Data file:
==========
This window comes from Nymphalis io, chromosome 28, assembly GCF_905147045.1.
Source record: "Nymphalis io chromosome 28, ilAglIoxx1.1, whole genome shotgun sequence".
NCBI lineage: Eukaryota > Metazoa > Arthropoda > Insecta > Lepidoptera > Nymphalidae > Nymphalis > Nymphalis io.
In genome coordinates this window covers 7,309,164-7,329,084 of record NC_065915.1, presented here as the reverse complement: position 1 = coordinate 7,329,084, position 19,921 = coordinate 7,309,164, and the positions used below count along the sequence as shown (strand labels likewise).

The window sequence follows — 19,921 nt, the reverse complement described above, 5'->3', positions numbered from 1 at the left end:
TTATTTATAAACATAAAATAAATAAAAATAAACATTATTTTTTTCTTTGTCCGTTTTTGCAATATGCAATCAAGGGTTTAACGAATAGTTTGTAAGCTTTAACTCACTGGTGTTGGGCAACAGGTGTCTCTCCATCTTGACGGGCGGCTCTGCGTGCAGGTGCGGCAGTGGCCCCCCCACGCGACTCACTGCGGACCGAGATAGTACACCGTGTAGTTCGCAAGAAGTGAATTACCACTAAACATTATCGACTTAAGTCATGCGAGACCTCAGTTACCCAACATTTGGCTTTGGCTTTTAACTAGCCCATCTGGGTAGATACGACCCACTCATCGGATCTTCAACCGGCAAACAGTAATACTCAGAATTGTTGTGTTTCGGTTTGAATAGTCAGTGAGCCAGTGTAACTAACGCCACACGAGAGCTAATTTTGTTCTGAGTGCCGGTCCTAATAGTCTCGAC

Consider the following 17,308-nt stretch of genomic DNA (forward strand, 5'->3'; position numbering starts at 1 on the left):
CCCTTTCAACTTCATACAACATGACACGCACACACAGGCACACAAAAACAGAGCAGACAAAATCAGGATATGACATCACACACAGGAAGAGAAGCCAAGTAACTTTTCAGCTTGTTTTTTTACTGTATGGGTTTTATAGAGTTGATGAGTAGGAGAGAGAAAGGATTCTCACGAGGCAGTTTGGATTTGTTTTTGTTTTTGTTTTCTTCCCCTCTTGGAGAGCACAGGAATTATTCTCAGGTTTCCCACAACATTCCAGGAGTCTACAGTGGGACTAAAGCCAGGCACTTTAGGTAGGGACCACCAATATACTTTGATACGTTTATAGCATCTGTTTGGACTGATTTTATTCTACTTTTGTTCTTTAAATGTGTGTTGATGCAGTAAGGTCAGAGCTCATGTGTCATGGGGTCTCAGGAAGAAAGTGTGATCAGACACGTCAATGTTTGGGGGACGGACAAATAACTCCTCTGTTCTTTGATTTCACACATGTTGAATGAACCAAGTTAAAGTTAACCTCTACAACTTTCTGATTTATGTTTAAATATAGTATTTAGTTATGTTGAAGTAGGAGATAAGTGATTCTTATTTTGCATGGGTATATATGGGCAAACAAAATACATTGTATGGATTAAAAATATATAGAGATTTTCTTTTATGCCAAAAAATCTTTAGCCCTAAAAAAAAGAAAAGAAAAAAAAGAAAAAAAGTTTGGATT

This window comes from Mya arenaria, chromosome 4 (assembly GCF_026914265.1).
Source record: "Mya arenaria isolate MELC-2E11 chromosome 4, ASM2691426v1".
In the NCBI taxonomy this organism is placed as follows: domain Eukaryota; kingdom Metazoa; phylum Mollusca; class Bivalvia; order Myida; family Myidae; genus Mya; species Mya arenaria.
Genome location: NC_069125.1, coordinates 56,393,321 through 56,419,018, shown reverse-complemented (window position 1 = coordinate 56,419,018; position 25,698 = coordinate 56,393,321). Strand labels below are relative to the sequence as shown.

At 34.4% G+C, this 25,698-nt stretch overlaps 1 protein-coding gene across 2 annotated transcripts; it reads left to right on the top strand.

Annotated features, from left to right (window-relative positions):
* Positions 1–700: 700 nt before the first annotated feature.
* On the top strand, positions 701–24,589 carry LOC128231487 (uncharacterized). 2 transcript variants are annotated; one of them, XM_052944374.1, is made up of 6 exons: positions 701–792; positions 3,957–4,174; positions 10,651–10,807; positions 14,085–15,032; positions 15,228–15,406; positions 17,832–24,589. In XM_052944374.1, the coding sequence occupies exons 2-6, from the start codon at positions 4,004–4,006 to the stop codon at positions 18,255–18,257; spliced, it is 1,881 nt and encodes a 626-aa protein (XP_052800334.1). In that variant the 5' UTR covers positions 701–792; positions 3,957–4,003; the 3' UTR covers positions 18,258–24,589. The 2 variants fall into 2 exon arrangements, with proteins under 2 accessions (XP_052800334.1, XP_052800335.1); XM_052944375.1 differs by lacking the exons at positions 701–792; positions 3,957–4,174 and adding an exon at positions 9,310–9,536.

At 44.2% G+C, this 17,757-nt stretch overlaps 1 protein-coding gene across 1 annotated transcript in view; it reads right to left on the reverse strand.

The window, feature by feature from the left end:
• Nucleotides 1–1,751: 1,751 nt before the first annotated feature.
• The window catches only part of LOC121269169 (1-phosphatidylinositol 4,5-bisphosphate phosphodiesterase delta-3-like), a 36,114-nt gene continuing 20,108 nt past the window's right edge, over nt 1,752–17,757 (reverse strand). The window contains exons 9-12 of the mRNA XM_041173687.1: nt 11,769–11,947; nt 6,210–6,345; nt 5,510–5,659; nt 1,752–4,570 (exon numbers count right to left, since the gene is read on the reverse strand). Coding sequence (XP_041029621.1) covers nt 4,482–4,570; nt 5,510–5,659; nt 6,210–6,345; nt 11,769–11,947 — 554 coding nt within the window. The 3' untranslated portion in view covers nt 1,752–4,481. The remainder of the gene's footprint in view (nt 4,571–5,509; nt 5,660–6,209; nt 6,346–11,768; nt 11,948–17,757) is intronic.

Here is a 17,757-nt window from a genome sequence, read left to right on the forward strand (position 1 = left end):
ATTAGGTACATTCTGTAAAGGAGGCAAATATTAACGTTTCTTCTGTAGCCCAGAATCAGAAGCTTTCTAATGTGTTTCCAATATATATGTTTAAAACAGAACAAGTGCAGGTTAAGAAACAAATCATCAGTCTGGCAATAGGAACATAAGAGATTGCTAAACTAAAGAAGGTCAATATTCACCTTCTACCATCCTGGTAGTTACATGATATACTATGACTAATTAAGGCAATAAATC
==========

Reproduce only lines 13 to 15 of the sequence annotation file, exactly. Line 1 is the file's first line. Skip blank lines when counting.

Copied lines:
At 34.4% G+C, this 25,698-nt stretch overlaps 1 protein-coding gene across 2 annotated transcripts; it reads left to right on the top strand.

Annotated features, from left to right (window-relative positions):
* Positions 1–700: 700 nt before the first annotated feature.